The Revised NAFTA Deal Will NOT Fund Trump’s Border Wall, Directly or Indirectly

Lori Wallach

Lori Wallach Director, Publi Citizen's Global Trade Watch

Note: In his Oval Office address, Donald Trump again falsely claimed that somehow his revised North American Free Trade Agreement (NAFTA 2.0) will fund his border wall.

Donald Trump keeps repeating the ludicrous claim that somehow the revised NAFTA will fund his wall even though it remains unclear if the deal will be enacted and if it is, the text does not include border wall funding directly nor would it generate new government revenue indirectly given it cuts the very few remaining tariffs, not raises them.

A back of the envelope calculation reveals a new 20 percent tariff would have to be imposed on all imports from Mexico to put the money  to construct the wall into the U.S. Treasury and that money would come from importers, not the Mexican government. All imports into the United States from Mexico have been duty free for more than a decade, meaning that NAFTA trade does not generate money from Mexican importers for U.S. government coffers and nothing in the NAFTA 2.0 changes that.

So much for Trump’s great negotiating skills, given its obvious that trying to connect NAFTA to funding for his wall decreases the likelihood Congress passes the revised NAFTA, even if Trump’s NAFTA-wall-funding claims are entirely without merit.

Perhaps the strongest evidence that nothing in NAFTA 2.0 forces Mexico to pay for Trump’s border wall is that Mexico, which has made clear it will not pay, signed the deal.  

 

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Posted In: Union Matters

Union Matters

Steel for Wind Power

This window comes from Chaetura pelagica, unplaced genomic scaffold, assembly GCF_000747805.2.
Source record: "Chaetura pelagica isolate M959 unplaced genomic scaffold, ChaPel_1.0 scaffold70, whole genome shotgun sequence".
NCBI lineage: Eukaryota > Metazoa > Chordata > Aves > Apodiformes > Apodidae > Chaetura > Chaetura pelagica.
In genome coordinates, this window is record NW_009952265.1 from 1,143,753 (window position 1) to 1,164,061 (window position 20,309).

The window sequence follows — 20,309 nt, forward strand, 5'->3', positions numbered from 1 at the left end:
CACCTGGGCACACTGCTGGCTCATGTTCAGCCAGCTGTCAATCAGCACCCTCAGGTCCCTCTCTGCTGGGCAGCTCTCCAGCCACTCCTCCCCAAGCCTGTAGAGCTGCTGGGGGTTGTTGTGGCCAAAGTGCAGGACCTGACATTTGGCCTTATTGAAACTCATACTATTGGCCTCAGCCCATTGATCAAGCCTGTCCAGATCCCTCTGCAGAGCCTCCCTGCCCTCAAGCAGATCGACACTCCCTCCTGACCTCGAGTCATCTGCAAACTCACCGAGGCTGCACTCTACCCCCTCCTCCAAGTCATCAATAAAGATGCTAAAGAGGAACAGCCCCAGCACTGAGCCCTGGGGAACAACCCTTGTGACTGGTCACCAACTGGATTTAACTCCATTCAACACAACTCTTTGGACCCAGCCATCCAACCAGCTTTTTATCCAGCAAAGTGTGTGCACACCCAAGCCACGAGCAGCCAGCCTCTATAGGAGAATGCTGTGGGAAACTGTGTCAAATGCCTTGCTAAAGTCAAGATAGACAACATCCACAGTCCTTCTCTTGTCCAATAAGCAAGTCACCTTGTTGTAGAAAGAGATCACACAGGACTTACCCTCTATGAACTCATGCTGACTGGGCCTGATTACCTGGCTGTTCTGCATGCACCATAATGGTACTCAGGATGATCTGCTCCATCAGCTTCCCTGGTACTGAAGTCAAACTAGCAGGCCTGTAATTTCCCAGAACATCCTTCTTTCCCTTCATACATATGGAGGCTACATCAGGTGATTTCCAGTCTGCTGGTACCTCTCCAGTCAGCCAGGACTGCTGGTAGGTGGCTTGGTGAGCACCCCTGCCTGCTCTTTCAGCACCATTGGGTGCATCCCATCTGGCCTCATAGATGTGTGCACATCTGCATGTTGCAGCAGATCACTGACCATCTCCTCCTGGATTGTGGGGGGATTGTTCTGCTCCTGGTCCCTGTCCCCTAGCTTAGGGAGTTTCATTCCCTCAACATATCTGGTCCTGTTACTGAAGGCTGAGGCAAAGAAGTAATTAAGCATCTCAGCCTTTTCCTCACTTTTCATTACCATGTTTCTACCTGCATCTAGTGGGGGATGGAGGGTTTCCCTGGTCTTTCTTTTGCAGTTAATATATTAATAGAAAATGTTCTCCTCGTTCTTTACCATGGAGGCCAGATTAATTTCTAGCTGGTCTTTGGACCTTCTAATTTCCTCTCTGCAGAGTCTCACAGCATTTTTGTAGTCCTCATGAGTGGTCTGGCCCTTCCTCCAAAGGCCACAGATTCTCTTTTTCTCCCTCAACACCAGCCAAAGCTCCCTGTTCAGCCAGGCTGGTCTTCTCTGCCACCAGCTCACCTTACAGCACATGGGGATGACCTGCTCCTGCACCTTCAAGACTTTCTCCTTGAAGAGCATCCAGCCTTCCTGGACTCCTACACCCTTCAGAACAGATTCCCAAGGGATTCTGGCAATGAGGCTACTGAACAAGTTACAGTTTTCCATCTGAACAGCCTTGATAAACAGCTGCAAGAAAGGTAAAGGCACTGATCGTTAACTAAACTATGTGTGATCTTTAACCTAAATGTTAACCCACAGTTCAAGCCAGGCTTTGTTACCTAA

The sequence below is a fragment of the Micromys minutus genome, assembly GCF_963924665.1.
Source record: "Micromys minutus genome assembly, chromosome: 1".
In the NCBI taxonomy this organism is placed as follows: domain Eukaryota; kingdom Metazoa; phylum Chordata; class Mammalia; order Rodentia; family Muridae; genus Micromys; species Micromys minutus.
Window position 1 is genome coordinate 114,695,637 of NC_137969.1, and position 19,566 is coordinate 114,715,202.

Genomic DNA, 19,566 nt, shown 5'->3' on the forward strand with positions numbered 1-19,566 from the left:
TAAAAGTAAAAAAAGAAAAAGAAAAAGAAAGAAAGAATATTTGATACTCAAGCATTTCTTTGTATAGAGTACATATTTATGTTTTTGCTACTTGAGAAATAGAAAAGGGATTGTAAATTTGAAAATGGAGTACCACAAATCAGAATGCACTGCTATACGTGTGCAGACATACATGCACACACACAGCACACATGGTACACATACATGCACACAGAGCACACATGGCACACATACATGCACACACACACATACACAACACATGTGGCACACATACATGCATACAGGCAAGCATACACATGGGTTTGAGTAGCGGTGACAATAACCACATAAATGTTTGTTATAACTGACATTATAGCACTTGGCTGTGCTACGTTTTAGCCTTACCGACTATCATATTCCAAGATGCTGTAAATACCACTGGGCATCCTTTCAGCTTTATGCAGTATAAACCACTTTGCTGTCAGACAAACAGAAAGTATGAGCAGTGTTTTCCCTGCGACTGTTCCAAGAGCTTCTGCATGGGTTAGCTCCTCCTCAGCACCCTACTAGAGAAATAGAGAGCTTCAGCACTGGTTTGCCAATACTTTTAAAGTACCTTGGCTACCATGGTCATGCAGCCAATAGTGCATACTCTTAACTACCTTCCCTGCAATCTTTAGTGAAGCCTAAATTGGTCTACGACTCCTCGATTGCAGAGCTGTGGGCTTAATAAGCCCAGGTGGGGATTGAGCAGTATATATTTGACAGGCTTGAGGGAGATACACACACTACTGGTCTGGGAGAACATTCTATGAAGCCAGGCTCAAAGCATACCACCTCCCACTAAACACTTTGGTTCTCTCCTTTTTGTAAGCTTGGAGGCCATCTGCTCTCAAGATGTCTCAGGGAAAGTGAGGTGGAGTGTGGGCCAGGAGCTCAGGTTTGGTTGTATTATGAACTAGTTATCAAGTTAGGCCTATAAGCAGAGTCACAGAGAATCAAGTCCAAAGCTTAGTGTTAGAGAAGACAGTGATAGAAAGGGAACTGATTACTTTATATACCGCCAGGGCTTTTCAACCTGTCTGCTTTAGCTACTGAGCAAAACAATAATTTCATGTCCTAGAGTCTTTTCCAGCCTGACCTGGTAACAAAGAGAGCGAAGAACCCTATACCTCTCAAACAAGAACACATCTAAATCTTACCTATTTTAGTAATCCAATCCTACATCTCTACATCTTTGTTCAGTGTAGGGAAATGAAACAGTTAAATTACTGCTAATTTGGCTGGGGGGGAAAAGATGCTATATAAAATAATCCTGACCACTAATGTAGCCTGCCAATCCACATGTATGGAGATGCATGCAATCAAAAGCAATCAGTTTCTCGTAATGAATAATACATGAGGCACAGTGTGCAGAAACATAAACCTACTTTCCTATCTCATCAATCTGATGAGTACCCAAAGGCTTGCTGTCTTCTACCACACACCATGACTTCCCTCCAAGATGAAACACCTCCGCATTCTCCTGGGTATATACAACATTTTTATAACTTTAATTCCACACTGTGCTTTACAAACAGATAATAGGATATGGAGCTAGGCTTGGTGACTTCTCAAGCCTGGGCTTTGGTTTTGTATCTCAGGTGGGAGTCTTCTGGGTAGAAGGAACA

From the USW

From tumbledown bridges to decrepit roads and failing water systems, crumbling infrastructure undermines America’s safety and prosperity. In coming weeks, Union Matters will delve into this neglect and the urgent need for a rebuilding campaign that creates jobs, fuels economic growth and revitalizes communities. 

Siemens Gamesa last month laid off 130 workers at its turbine blade manufacturing plant in Iowa, just months after GE Renewable Energy decided to close an Arkansas factory and eliminate 470 jobs.

The companies reported shrinking demand for their products, even though U.S. consumption of wind energy increases every year.

America’s prosperity depends not only on harnessing this crucial energy source but also ensuring that highly skilled U.S. workers build the components with the cleanest technology available.

Right now, the nation relies on imported steel and turbine components from foreign manufacturers like China while America’s own steel industry—well equipped for this production—struggles because of dumping and other unfair trade practices.

Steel makes up the bulk of turbine hubs and the wind towers themselves. It’s also used to make the cranes and platforms necessary for installing the towers.

Yet the potential boon to America’s steel industry is just one reason to ramp up domestic production of wind energy infrastructure.

American steel production ranks among the cleanest in the world, while China has the highest carbon emissions of any steelmaking nation and flouts environmental regulations.

The nation’s highly-skilled steelmaking workforce must play an essential role in the deeply-needed revitalization and modernization of the nation’s failing infrastructure. Producing the components for harnessing wind energy domestically and cleanly is an important step that will put Americans to work and position the United States to be world leaders in this growing industry.

 

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There is Dignity in All Work

There is Dignity in All Work